Cristián E. Cortés y Bruno Stefoni
Emergency services play an important role in the life of a city and are subject to constant public scrutiny. The efficient dispatch of emergency vehicles (EMVs) requires realistic shortest-path algorithms involving the movement of EMVs within an urban network under emergency conditions. Trip-time estimates used in shortest-path algorithms would be much more precise if it were possible to model more realistically the interactions between EMVs and surrounding traffic, as well as the reactions of other vehicles in the presence of an EMV. Therefore, EMV trajectories should be studied at the microscopic level to accurately model the impact of EMV travel along a path shared with other vehicles. In this research, we develop three models to incorporate specific non-EMV reactions associated with changing lanes, mounting the sidewalk, and approaching an intersection, plus two algorithms to actuate traffic lights at signalized intersections. These models and algorithms were coded in commercial microscopic traffic simulation software through the implementation of an application programming interface (API) designed to overcome the limitations of the software to realistically simulate disturbed traffic conditions and anomalous nonemergency vehicle driver behaviour observed in the presence of an EMV. Basic information about these real-world effects was gleaned from video footage recorded in Santiago, Chile, by traffic cameras, fire truck-mounted cameras, and truck-originated GPS pulses. To validate the design, a real EMV trip captured by the footage was simulated by the API. The simulation considerably reduced the degree of error in delineating the path followed by the EMV compared to the default simulations generated by most commercially available software, thereby demonstrating that the API can provide highly accurate estimates of EMV trip times in an emergency context.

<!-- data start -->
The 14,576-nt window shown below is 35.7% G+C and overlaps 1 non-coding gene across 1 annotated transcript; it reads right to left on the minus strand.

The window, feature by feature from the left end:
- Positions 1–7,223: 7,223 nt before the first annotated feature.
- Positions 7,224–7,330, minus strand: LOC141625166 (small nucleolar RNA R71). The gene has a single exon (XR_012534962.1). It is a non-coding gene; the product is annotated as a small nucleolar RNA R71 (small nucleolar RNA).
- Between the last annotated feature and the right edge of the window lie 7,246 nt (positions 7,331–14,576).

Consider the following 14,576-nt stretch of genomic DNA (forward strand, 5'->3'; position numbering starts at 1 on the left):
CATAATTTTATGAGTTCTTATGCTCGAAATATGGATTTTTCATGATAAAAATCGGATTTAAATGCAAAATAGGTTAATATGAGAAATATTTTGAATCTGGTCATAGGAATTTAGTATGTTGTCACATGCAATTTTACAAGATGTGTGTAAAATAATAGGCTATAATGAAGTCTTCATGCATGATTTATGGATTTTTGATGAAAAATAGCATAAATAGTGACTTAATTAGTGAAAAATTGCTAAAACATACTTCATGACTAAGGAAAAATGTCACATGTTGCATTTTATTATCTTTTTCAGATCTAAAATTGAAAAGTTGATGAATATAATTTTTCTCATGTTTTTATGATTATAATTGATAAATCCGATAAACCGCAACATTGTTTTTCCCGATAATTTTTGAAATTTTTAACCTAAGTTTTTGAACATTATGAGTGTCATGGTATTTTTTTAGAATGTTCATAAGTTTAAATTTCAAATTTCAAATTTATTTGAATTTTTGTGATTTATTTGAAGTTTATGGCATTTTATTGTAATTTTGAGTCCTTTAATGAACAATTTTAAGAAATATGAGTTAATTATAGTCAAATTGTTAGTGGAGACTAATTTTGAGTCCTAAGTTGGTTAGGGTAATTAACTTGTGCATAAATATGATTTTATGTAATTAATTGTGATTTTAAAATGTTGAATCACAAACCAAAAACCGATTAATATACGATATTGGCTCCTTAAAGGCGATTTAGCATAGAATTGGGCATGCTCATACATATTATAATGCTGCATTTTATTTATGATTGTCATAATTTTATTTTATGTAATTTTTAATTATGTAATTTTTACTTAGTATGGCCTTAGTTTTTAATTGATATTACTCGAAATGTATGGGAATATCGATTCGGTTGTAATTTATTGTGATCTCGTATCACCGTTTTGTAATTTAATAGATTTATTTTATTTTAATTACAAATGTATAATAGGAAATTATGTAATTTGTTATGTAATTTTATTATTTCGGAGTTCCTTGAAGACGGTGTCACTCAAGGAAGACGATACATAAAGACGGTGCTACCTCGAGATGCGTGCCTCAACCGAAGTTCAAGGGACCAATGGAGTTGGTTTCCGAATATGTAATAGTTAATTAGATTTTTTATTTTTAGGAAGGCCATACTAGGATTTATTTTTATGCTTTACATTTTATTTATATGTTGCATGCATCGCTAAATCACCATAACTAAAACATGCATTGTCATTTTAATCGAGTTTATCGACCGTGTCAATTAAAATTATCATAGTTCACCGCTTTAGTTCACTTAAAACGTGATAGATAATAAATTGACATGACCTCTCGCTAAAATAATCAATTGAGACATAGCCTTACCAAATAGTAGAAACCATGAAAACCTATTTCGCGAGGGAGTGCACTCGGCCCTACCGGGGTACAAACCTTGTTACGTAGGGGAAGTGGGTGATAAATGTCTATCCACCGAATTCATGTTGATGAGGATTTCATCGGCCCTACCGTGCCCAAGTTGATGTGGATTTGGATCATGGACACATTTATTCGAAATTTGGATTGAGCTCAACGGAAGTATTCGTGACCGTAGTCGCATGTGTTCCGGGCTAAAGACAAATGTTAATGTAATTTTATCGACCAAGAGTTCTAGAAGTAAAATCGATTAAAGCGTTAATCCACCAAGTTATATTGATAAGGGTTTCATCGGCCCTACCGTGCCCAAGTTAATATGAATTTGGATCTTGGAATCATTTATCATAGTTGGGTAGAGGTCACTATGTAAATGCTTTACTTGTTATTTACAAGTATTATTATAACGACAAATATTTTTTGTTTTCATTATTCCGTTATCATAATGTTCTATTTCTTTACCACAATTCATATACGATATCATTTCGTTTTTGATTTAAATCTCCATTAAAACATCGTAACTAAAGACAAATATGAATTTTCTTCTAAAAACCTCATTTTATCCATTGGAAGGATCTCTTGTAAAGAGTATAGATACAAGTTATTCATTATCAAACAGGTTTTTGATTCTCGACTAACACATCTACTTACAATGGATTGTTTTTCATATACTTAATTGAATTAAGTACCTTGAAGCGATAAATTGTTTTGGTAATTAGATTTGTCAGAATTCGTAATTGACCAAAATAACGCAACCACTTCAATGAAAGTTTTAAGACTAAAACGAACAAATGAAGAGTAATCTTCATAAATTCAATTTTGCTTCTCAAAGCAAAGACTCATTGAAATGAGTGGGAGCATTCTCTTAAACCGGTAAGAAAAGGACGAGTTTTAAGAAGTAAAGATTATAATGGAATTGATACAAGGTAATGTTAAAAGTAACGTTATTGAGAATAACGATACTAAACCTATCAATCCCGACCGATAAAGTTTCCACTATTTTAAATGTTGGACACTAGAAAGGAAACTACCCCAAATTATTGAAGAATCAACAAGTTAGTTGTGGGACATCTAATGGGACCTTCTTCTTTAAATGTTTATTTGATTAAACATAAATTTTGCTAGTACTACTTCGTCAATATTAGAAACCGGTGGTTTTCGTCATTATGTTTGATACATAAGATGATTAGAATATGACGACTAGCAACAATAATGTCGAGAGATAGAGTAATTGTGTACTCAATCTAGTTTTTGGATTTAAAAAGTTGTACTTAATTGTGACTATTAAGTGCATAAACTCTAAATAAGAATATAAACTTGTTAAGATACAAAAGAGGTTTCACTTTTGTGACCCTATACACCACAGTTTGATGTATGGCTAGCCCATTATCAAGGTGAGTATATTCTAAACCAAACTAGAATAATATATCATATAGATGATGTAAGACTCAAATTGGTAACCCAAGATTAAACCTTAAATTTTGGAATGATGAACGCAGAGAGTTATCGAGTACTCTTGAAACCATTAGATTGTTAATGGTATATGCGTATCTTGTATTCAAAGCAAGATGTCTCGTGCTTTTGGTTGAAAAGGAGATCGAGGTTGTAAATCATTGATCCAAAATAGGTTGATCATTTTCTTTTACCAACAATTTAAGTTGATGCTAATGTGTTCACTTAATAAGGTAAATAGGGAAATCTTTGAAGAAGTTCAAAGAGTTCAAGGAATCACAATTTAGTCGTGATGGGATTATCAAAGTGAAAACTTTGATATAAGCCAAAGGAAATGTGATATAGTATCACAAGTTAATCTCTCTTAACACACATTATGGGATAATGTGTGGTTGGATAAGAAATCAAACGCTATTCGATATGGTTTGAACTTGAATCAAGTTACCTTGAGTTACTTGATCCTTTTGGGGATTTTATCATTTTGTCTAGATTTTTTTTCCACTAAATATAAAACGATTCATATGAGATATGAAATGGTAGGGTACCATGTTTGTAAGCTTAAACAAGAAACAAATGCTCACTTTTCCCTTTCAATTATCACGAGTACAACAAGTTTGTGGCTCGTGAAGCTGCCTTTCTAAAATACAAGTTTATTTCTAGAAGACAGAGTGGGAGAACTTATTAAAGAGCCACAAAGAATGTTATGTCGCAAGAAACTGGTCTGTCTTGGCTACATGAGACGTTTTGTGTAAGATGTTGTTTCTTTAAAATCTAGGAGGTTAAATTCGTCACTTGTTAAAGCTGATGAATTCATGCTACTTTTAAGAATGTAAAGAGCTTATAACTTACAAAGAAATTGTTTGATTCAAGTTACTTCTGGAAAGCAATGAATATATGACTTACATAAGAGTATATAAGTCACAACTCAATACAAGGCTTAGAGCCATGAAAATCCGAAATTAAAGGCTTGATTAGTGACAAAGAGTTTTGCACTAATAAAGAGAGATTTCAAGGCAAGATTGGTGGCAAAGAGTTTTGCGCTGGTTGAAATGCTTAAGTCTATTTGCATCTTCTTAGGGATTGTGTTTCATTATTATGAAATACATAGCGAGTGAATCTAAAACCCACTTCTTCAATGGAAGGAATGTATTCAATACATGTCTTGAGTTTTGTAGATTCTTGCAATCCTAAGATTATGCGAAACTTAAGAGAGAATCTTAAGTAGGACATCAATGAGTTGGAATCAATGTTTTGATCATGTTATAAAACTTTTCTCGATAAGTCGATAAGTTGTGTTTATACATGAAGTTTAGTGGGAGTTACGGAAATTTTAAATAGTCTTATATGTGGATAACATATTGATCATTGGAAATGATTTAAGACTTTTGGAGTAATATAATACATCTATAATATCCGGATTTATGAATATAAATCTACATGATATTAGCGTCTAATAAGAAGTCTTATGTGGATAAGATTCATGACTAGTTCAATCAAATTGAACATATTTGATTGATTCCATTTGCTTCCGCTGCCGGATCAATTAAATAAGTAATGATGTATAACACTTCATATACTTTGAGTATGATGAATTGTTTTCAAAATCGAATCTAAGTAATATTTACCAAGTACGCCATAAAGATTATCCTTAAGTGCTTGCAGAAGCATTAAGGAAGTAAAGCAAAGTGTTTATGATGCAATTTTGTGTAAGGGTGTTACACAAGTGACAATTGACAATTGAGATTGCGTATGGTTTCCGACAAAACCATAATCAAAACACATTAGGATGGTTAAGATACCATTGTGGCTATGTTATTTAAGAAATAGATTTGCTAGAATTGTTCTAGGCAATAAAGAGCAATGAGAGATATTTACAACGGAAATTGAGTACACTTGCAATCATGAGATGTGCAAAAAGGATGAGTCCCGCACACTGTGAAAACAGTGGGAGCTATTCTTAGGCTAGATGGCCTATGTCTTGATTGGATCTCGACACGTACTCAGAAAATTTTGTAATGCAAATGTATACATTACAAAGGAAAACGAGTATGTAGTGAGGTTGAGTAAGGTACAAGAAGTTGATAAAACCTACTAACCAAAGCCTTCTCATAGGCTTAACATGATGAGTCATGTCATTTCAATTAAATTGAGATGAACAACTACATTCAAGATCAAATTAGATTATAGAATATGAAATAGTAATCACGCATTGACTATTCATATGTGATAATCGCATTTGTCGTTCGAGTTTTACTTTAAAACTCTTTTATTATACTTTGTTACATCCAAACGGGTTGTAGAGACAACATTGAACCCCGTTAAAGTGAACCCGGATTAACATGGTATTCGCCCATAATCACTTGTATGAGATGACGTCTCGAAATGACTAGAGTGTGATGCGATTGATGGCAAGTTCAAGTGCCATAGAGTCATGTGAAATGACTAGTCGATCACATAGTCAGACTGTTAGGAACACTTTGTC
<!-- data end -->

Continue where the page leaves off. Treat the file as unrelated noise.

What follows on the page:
Research Article | Open AccessVolume 2023 | Article ID 5995950 | https://doi.org/10.1155/2023/5995950